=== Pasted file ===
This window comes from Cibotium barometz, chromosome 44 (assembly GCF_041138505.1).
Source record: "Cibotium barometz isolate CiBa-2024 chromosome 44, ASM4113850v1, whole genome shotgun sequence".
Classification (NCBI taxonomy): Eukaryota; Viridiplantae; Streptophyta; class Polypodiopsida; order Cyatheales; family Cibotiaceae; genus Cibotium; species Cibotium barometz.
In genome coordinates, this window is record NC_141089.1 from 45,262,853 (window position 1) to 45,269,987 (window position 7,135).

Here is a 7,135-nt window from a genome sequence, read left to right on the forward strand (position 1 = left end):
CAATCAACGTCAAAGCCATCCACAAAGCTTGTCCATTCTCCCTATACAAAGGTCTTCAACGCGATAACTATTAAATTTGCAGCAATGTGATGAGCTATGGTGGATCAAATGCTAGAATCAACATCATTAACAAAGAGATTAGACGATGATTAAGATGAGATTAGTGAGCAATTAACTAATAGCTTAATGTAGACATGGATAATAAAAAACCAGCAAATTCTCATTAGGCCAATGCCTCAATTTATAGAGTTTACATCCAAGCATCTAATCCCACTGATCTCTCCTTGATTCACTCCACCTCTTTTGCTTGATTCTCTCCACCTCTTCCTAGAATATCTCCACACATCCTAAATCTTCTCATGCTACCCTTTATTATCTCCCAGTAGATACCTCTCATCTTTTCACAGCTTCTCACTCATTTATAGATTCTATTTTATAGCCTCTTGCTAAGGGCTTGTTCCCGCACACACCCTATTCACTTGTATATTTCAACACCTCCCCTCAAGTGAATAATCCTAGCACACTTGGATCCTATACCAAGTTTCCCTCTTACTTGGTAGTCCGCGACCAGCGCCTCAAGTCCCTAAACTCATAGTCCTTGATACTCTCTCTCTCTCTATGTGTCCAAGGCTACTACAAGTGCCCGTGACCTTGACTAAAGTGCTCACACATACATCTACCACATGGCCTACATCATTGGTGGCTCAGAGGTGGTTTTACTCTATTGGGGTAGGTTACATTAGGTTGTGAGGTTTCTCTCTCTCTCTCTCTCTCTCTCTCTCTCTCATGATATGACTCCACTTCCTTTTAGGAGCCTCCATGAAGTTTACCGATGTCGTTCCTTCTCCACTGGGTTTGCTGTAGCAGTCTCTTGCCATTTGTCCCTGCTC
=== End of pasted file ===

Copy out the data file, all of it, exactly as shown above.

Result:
This window comes from Cibotium barometz, chromosome 44 (assembly GCF_041138505.1).
Source record: "Cibotium barometz isolate CiBa-2024 chromosome 44, ASM4113850v1, whole genome shotgun sequence".
Classification (NCBI taxonomy): Eukaryota; Viridiplantae; Streptophyta; class Polypodiopsida; order Cyatheales; family Cibotiaceae; genus Cibotium; species Cibotium barometz.
In genome coordinates, this window is record NC_141089.1 from 45,262,853 (window position 1) to 45,269,987 (window position 7,135).

Here is a 7,135-nt window from a genome sequence, read left to right on the forward strand (position 1 = left end):
CAATCAACGTCAAAGCCATCCACAAAGCTTGTCCATTCTCCCTATACAAAGGTCTTCAACGCGATAACTATTAAATTTGCAGCAATGTGATGAGCTATGGTGGATCAAATGCTAGAATCAACATCATTAACAAAGAGATTAGACGATGATTAAGATGAGATTAGTGAGCAATTAACTAATAGCTTAATGTAGACATGGATAATAAAAAACCAGCAAATTCTCATTAGGCCAATGCCTCAATTTATAGAGTTTACATCCAAGCATCTAATCCCACTGATCTCTCCTTGATTCACTCCACCTCTTTTGCTTGATTCTCTCCACCTCTTCCTAGAATATCTCCACACATCCTAAATCTTCTCATGCTACCCTTTATTATCTCCCAGTAGATACCTCTCATCTTTTCACAGCTTCTCACTCATTTATAGATTCTATTTTATAGCCTCTTGCTAAGGGCTTGTTCCCGCACACACCCTATTCACTTGTATATTTCAACACCTCCCCTCAAGTGAATAATCCTAGCACACTTGGATCCTATACCAAGTTTCCCTCTTACTTGGTAGTCCGCGACCAGCGCCTCAAGTCCCTAAACTCATAGTCCTTGATACTCTCTCTCTCTCTATGTGTCCAAGGCTACTACAAGTGCCCGTGACCTTGACTAAAGTGCTCACACATACATCTACCACATGGCCTACATCATTGGTGGCTCAGAGGTGGTTTTACTCTATTGGGGTAGGTTACATTAGGTTGTGAGGTTTCTCTCTCTCTCTCTCTCTCTCTCTCTCTCTCATGATATGACTCCACTTCCTTTTAGGAGCCTCCATGAAGTTTACCGATGTCGTTCCTTCTCCACTGGGTTTGCTGTAGCAGTCTCTTGCCATTTGTCCCTGCTC